Tuesday, 28 August 2012

MRI Results

Just too cute
Felix finally had his appointment with the Paediatrician today. A couple of months ago I got a call from his Office to say that he needed to get together with us to discuss Felix's MRI scan. I was a little bit worried because we had already talked to him about Felix's MRI (and the fluid on his brain), so I wasn't sure why he needed to see us again. We had already agreed to a follow up MRI scan in 12 months time to check that the fluid hadn't increased in his ventricles, and we were all pretty confident that the levels would stay the same. I rang to make an appointment, but couldn't get in until today so it's been a long wait.

I was relieved to find out that the only reason why the Paediatrician wanted to see us, was because he had received a copy of the MRI pictures and wanted to show us exactly what was going on inside Felix's brain. We had seen so many pictures of the ventricles in Felix's brain when I was pregnant with him because they were measured on the ultrasound every 2 weeks, from 25 weeks onwards. The MRI pictures were even clearer, and were quite amazing to see. The Paediatrician pointed out the enlarged ventricles and also mentioned that there appeared to be other 'spaces' in his brain which appeared to be larger than they should be. These, he said, indicated that Felix's brain possibly didn't develop fully (nothing to do with Down Syndrome). We both agreed that it doesn't seem to have affected Felix's ability to learn and develop. It will be interesting to observe him over the coming years and see if it makes any difference then. Until then, we will stick with our original plan to do a follow up MRI early next year, and if the results are stable, we'll be able to wait another 5 years before repeating the scan again.

Put the camera away Mum
While I was with the Paediatrician I remembered to get a referral for the Opthamologist next month. Felix will have his eyes looked at through some more sophisticated machines, to make sure he doesn't need glasses yet. I also picked up a request for his next lot of blood tests (which he hasn't had for 12 months). Kids with Down Syndrome are regularly checked for any thyroid problems, which are common in people with Down Syndrome. Sometimes medication is required, from a very young age, to keep thyroid function under control. The benefit of being tested regularly means that any issues with the thyroid can be quickly addressed before they become too much of a problem.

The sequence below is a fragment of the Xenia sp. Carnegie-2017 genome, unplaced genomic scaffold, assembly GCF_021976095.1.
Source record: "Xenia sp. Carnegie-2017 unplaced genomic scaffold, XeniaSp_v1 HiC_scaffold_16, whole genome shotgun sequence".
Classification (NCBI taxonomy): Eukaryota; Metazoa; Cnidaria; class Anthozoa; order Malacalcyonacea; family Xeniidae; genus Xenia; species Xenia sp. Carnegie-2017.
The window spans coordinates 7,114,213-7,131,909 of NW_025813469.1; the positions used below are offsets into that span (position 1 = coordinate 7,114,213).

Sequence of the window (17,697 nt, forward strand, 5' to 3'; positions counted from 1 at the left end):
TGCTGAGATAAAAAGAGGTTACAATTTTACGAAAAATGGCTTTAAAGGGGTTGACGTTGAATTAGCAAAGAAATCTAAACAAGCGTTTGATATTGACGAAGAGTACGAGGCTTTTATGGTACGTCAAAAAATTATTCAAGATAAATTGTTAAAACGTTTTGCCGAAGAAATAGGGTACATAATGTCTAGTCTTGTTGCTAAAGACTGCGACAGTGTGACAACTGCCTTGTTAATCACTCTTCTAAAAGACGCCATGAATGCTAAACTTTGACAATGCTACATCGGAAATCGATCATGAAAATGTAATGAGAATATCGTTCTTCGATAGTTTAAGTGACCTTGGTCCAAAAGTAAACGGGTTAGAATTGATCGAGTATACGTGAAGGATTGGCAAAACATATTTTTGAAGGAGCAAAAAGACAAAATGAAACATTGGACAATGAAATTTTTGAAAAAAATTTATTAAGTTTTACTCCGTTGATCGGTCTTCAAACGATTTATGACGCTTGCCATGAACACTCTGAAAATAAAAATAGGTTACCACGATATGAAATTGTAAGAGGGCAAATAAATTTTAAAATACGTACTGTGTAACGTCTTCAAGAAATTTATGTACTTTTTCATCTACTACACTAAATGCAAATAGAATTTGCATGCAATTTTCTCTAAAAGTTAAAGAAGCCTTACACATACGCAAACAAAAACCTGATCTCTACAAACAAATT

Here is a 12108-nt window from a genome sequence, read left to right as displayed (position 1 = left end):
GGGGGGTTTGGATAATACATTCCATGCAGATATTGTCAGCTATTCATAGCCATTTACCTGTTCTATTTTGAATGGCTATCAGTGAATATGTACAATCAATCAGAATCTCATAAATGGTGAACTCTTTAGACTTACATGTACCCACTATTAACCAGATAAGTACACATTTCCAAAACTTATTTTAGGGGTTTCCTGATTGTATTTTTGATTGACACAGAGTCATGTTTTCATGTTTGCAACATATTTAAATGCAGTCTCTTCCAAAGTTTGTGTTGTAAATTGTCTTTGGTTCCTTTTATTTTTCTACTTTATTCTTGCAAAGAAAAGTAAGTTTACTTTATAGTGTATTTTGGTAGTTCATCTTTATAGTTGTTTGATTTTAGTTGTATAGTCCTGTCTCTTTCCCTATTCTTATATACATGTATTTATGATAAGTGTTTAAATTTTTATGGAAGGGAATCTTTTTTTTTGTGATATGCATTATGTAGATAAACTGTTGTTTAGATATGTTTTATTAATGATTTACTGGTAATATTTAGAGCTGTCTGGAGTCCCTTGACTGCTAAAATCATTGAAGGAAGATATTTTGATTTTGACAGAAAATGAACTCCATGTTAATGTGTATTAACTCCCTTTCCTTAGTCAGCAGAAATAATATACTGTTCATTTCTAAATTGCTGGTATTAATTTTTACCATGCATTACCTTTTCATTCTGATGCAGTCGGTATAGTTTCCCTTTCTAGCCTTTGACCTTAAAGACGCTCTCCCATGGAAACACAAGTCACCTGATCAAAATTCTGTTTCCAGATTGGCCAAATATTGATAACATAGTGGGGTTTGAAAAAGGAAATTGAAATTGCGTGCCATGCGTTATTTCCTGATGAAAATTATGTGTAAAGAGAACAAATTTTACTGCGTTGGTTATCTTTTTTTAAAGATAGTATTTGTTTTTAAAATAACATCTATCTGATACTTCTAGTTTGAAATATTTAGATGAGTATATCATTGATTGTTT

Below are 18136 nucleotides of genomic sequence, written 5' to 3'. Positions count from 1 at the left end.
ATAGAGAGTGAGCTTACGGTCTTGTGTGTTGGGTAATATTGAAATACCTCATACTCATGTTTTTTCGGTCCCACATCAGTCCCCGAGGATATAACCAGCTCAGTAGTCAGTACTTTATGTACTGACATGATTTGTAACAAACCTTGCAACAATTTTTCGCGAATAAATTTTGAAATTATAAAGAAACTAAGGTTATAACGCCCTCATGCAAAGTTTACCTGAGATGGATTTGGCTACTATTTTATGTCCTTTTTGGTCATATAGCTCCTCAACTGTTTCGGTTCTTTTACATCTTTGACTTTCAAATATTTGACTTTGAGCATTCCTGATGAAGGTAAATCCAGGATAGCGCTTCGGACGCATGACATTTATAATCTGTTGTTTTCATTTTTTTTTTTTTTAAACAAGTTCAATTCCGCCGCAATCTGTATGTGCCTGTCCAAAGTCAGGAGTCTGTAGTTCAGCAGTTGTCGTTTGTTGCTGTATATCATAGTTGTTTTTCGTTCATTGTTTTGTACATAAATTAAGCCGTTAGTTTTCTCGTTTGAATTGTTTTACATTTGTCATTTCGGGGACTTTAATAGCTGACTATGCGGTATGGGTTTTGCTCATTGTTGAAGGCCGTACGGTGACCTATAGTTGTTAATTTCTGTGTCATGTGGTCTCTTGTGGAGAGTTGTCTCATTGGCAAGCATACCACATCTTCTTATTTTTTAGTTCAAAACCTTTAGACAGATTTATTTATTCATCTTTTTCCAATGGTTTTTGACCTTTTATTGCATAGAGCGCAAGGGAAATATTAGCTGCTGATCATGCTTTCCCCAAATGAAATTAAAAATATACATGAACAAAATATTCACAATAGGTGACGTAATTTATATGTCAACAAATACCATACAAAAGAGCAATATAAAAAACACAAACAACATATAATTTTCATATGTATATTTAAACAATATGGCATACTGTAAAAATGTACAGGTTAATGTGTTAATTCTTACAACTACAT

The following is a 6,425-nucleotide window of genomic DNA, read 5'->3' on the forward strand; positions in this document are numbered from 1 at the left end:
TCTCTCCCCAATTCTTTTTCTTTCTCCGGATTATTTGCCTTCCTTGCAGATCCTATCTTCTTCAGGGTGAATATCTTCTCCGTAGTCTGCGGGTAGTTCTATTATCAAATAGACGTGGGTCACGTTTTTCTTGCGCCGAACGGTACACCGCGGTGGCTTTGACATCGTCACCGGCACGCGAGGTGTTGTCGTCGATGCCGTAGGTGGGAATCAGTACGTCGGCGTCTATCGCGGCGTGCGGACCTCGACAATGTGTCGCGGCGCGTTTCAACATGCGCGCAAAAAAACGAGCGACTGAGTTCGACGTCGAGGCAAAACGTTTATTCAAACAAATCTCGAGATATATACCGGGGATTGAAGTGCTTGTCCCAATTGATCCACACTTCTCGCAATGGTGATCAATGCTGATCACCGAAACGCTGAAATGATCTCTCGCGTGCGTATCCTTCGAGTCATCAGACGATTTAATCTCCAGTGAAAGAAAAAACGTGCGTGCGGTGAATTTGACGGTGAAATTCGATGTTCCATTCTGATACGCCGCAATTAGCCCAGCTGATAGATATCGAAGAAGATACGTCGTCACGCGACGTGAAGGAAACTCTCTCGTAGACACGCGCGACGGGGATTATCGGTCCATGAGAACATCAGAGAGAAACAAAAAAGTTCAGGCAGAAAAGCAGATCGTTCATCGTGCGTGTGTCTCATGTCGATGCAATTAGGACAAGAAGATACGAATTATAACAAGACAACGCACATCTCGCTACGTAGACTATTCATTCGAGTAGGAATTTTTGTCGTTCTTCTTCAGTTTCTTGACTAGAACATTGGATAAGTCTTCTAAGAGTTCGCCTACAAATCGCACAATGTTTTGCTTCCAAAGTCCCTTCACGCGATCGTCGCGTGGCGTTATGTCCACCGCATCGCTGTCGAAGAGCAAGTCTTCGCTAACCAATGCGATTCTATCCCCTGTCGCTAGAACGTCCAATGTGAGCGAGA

The other part of the blood test is to check for leukaemia. Unfortunately children with Down Syndrome, under the age of 5 years old, have a slightly elevated chance of developing leukaemia than other children. Medical opinions vary as to how often they should have their bloods checked for leukaemia. Some Doctors may recommend it every few months and others, like our Paediatrician, only check it once a year. The wait for the result of this particular test is always nerve racking, even if your child appears to be healthy. The thought that they have been tested for something so horrible is a daunting one. I couldn't bring myself to take Felix to have his bloods done today, so I'll have to steel myself and take him tomorrow.

Doing some walking and showing off
his perfectly straight crease on his
left hand ( a unique trait of Down Syndrome
Several times today I looked over to see Felix toddling across the floor, taking more and more steps on his own, which makes me so proud. The Paediatrician was very impressed that he is walking and also with the amount of signing he can do. He has no concerns at all with Felix's development as far as gross and fine motor skills. Felix has put on some weight, although he is still very tiny (almost at the bottom of the Down Syndrome weight chart, with his length at the very bottom). I think he's only going to be a little shorty when he's grown up but, as we all know, good things come in small packages!

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